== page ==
Blackstone Chambers is a big beast at the commercial and public bar. It’s home to top quality barristers such as Lord Pannick QC, who became something of a household name during the Supreme Court Article 50 case (whether Parliamentary approval was required before the government could set Brexit in motion). Other stars in the Blackstone constellation are Sir James Eadie QC, who acted for the other side in the Brexit case, human rights advocate Lord Lester of Herne Hill QC, high-flyer Dinah Rose QC and ‘the godfather of sports law’, Michael Beloff QC.
Barristers here frequently act in cases that are in the public eye. Examples include the Supreme Court case on whether abortion laws in Northern Ireland breach human rights and Shell’s £55 million compensation to Nigerian fishermen for oil spills. Outside of court, Blackstone members play a prominent role in NGO or charity campaigns: earlier this year, Shaheed Fatima QC presented the findings of a panel report that she had led into protecting children in conflict zones for an international inquiry chaired by former Prime Minister Gordon Brown.
Recently, Blackstone barristers acted in Queen’s Park Rangers’ appeal against an English Football League fine of £42 million on competition law grounds, for Barclays against a former trader’s whistle-blowing and unfair dismissal claims, and in a copyright and contractual battle over the Star Wars franchise after a filming row broke out at a Manchester fan convention shortly before the release of Star Wars Episode VII: The Force Awakens.
Practice areas are likely to overlap here, and pupils could find themselves exposed to a wide variety of legal issues—commercial, EU & competition, human rights, employment, fraud, media, tax, public international law and financial services are just some of the areas of expertise on offer here.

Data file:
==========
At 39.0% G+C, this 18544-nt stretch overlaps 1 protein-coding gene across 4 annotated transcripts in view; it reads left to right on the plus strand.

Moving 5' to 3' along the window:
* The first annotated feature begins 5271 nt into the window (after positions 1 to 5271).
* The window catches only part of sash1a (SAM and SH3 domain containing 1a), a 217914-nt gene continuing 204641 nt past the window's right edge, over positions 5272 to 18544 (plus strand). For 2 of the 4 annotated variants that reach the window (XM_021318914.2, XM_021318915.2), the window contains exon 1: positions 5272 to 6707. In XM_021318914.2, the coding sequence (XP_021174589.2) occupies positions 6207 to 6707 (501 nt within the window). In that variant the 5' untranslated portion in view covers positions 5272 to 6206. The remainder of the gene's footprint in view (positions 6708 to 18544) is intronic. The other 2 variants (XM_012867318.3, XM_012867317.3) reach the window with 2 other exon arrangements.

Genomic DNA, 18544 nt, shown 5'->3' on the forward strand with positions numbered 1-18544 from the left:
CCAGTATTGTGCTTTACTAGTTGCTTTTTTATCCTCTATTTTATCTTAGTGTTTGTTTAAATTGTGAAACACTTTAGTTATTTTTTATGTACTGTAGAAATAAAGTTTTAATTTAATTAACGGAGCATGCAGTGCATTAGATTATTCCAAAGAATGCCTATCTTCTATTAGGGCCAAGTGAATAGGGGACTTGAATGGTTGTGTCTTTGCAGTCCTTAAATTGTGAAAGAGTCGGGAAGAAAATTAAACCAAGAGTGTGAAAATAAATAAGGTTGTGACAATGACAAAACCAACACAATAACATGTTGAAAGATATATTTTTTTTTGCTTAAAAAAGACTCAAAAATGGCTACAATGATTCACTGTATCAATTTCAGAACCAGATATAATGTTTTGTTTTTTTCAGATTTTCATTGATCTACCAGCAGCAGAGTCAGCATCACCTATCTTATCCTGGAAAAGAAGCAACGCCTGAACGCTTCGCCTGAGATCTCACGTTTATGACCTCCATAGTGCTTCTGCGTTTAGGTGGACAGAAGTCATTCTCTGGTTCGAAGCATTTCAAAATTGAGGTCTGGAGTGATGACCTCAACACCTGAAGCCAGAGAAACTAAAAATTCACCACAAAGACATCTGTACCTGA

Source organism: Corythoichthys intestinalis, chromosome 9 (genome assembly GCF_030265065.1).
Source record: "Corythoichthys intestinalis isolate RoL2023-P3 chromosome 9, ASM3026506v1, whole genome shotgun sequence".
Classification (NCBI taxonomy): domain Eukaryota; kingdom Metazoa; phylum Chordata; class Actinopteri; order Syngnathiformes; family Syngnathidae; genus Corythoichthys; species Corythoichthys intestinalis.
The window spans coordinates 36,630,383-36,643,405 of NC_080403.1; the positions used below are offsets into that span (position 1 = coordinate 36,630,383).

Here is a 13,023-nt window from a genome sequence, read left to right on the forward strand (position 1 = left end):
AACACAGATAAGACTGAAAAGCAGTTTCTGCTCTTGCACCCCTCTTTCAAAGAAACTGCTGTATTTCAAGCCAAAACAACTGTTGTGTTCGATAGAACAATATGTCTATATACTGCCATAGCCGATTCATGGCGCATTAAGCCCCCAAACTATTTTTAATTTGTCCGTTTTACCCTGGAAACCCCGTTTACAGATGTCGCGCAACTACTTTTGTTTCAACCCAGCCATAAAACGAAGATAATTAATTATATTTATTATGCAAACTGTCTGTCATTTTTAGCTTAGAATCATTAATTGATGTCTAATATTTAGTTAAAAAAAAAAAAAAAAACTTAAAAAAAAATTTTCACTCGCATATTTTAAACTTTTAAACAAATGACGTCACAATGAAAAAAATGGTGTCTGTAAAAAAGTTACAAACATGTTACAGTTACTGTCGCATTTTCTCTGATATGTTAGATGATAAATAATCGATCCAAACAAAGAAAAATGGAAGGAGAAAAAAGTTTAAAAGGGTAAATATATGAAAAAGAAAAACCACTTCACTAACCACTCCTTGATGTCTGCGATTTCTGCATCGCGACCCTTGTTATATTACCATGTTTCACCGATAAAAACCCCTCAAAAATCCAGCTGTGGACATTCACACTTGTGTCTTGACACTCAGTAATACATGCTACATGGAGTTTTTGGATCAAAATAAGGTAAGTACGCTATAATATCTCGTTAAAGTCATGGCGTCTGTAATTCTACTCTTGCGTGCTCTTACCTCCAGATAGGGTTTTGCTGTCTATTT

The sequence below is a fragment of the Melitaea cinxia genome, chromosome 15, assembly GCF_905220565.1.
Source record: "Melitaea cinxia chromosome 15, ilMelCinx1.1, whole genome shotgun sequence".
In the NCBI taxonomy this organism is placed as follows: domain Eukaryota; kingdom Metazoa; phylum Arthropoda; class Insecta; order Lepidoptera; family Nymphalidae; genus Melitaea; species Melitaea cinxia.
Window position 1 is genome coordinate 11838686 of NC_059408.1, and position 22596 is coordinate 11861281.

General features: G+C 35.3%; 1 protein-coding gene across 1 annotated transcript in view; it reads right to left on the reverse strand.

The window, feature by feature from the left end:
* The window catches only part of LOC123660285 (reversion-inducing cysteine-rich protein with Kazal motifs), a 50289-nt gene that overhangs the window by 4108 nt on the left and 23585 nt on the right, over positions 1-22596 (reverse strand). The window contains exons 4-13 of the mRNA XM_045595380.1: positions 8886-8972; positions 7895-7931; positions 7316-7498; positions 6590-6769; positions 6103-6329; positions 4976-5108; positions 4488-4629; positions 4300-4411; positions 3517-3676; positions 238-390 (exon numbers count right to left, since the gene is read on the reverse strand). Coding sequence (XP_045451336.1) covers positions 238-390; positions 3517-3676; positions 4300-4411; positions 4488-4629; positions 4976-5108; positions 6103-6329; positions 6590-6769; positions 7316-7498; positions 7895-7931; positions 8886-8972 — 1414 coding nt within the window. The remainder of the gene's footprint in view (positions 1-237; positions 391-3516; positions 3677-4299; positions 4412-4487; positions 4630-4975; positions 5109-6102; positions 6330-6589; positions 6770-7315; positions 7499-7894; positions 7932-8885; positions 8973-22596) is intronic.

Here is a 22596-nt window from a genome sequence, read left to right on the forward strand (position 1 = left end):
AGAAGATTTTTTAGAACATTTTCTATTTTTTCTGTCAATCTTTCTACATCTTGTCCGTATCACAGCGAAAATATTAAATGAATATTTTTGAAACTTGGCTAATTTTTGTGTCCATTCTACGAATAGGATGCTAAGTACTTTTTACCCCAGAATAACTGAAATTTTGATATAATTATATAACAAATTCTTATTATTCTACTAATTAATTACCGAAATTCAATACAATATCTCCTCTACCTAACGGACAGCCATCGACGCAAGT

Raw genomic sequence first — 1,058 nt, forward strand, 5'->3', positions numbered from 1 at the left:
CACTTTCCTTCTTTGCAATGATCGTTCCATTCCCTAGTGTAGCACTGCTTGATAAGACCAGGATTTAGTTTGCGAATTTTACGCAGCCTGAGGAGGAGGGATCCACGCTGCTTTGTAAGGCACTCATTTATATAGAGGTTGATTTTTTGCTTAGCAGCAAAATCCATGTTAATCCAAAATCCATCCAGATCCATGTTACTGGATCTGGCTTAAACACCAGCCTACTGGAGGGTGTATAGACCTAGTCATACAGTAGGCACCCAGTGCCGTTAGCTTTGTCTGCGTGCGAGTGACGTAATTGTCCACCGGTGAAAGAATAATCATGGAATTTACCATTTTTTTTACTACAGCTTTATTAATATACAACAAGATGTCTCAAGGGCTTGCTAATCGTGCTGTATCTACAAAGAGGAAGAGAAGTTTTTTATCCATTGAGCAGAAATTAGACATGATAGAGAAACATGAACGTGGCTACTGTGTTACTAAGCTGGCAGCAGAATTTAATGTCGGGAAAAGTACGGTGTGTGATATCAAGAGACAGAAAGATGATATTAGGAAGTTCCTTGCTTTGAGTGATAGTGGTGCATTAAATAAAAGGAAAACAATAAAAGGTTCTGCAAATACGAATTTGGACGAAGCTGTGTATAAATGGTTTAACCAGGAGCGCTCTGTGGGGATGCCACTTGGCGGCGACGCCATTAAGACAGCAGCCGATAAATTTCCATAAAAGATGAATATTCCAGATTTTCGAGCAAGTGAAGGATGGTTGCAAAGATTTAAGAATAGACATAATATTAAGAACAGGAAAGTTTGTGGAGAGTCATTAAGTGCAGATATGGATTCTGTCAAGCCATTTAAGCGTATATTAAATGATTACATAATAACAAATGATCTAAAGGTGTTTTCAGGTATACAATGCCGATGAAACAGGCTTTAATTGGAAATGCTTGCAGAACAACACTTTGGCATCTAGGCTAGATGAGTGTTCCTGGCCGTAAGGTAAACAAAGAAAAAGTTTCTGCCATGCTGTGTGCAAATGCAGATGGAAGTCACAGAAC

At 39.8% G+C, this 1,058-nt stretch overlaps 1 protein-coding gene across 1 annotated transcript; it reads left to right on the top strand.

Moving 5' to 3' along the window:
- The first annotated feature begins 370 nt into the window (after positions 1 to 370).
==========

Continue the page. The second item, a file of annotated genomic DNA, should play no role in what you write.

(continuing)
Blackstone has 57 juniors and 51 QCs at its modern premises in London’s Temple, and takes on four pupils each year, offering an award of £65,000. It has a high hit-rate for offering tenancy to pupils. Demographically, about one-third of its juniors and 18% of its silks are female, and it has a female co-head of chambers, Monica Carss-Frisk QC. Blackstone attained a highly impressive score in the Legal Cheek Junior Barrister Survey 2018-19, with A*s for training, work, colleagues and facilities, and an A for social life. The working hours are average (for the bar!), at between 50 and 59 hours per week.
It’s important to note that applicants for pupillage must have already completed a mini-pupillage at Blackstone and chambers’ preference is for this to take place “sometime in the months up to mid-April of the year they begin their Bar Professional Training Course (BPTC)”.
One potential disadvantage for Blackstone pupils is that they will not be on their feet in court at any point and will not take on any of their own paid work during the 12 months, although they are encouraged to take on cases pro bono. Instead, pupils sit with four different supervisors and must gain a grounding in the chambers’ core areas of commercial, public and employment law. Drafting pleadings and writing skeleton arguments and other written work will take up most of the pupil’s time, and they will attend conferences with clients. Pupils are assessed through a rigorous process of written tasks and advocacy exercises.
Given the reputation of this chambers and quality of work on offer, any rookies in with a shout of joining this star-studded set should jump at the chance.